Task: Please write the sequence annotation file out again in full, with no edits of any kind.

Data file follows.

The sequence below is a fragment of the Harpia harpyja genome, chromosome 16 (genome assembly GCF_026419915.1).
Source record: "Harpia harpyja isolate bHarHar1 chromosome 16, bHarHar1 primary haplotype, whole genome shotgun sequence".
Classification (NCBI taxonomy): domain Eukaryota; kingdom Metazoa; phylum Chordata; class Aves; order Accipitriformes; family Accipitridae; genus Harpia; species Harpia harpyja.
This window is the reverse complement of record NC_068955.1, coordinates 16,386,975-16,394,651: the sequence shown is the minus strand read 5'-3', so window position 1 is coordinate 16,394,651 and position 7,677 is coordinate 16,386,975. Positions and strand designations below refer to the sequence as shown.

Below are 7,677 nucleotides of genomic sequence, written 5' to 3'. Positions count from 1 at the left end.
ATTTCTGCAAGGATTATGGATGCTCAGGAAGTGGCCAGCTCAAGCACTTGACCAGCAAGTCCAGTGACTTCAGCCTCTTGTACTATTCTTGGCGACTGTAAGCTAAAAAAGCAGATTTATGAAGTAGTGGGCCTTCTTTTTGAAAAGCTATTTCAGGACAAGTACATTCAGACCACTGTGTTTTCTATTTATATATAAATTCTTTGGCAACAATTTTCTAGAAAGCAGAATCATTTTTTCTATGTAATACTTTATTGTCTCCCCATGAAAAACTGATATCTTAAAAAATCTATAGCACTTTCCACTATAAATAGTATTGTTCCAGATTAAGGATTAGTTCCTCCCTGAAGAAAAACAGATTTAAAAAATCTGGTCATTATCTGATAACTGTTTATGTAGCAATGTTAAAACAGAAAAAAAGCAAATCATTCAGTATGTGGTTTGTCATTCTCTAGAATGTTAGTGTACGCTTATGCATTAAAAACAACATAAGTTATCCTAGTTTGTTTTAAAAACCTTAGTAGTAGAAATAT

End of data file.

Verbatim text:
The sequence below is a fragment of the Harpia harpyja genome, chromosome 16 (genome assembly GCF_026419915.1).
Source record: "Harpia harpyja isolate bHarHar1 chromosome 16, bHarHar1 primary haplotype, whole genome shotgun sequence".
Classification (NCBI taxonomy): domain Eukaryota; kingdom Metazoa; phylum Chordata; class Aves; order Accipitriformes; family Accipitridae; genus Harpia; species Harpia harpyja.
This window is the reverse complement of record NC_068955.1, coordinates 16,386,975-16,394,651: the sequence shown is the minus strand read 5'-3', so window position 1 is coordinate 16,394,651 and position 7,677 is coordinate 16,386,975. Positions and strand designations below refer to the sequence as shown.

Below are 7,677 nucleotides of genomic sequence, written 5' to 3'. Positions count from 1 at the left end.
ATTTCTGCAAGGATTATGGATGCTCAGGAAGTGGCCAGCTCAAGCACTTGACCAGCAAGTCCAGTGACTTCAGCCTCTTGTACTATTCTTGGCGACTGTAAGCTAAAAAAGCAGATTTATGAAGTAGTGGGCCTTCTTTTTGAAAAGCTATTTCAGGACAAGTACATTCAGACCACTGTGTTTTCTATTTATATATAAATTCTTTGGCAACAATTTTCTAGAAAGCAGAATCATTTTTTCTATGTAATACTTTATTGTCTCCCCATGAAAAACTGATATCTTAAAAAATCTATAGCACTTTCCACTATAAATAGTATTGTTCCAGATTAAGGATTAGTTCCTCCCTGAAGAAAAACAGATTTAAAAAATCTGGTCATTATCTGATAACTGTTTATGTAGCAATGTTAAAACAGAAAAAAAGCAAATCATTCAGTATGTGGTTTGTCATTCTCTAGAATGTTAGTGTACGCTTATGCATTAAAAACAACATAAGTTATCCTAGTTTGTTTTAAAAACCTTAGTAGTAGAAATAT